Leverage your strengths

Editor's Perspective

Workforce development is critical to the success of the asphalt industry and the construction industry in general. Finding enough qualified workers to support the current and future demands of the construction industry is expected to be a significant concern for years to come, and creating a greater awareness required to meet the projected shortfall of qualified construction workers should be a top priority of all who rely on this important industry to generate a livelihood.

Creating an increased awareness of the construction industry?s workforce needs, coupled with better understanding of the construction career opportunities that await prospective employees, will only help foster a greater appreciation for the value the construction industry provides in maintaining a quality infrastructure and a strong economy.

Contractors from all industry segments and the industry in general realize a variety of solutions will be required to meet the ongoing recruitment demands of a robust construction industry.

But what about the people you currently employ? Are you optimizing their strengths? At the recent National Asphalt Pavement Association?s 53rd Annual Meeting, keynote speaker Marcus Buckingham delivered a powerful message on the importance of leveraging your strengths and the strengths of your employees. In his session, ?Go Put Your Strengths to Work,? Buckingham discussed how people often fail to recognize their strengths and many employers fail to optimize an individual worker?s strengths.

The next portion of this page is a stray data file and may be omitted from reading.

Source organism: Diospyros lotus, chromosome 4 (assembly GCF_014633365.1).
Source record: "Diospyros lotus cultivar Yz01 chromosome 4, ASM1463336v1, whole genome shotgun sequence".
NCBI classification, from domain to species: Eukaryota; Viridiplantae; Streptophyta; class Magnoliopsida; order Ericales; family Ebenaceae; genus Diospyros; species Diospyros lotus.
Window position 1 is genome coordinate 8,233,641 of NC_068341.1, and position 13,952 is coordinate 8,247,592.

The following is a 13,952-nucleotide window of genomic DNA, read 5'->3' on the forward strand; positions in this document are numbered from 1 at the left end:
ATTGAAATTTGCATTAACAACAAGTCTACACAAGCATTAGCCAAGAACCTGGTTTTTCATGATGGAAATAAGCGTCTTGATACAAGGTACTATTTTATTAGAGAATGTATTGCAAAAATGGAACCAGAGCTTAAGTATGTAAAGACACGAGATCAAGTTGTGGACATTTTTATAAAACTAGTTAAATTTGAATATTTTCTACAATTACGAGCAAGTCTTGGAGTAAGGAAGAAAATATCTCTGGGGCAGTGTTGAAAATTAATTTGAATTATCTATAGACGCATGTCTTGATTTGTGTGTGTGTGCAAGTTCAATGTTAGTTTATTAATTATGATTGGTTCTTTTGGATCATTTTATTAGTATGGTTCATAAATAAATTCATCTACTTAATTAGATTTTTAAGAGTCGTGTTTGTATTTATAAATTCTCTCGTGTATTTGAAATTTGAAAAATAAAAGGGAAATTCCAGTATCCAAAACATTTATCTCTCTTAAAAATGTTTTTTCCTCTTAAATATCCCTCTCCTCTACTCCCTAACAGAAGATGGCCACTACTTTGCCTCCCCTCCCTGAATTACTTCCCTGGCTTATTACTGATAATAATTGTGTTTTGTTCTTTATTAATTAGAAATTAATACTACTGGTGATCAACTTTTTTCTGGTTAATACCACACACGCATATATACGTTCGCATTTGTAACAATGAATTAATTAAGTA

Too often, in performance reviews, an employee?s strengths are noted, but the focus is generally on the employee?s weakness, or the opportunity to improve on those weaknesses.

Buckingham?s suggestion is to focus on the strengths and look for ways to take those strengths to the next level of performance. As much as we all would like to improve on our weaknesses, you have to recognize that the effort to do so may not generate the results you would like. But if you focus that energy on what you?re good at and what your employees are good at, your efforts are likely to generate positive results, and also avoid taking on a task that you?re not good at, or promoting one of your employees to a task that they?re not good at. For example, you may think a high-performing salesperson would make a great sales manager, but if managing others is not a particular strength, you?re better off cultivating that high-performance salesperson into a super salesperson.

It?s all about recognizing strengths and building upon those strengths, and if a weakness exists in your organization, then find someone else with the strengths required to address the weakness.

Your company and the construction industry as a whole will continue to face the challenge of attracting qualified workers, but make sure you optimize the skills and strengths of your current workforce. Company executives talk about how their workforce is their number one asset.

Use it wisely!

Greg Udelhofen, Editor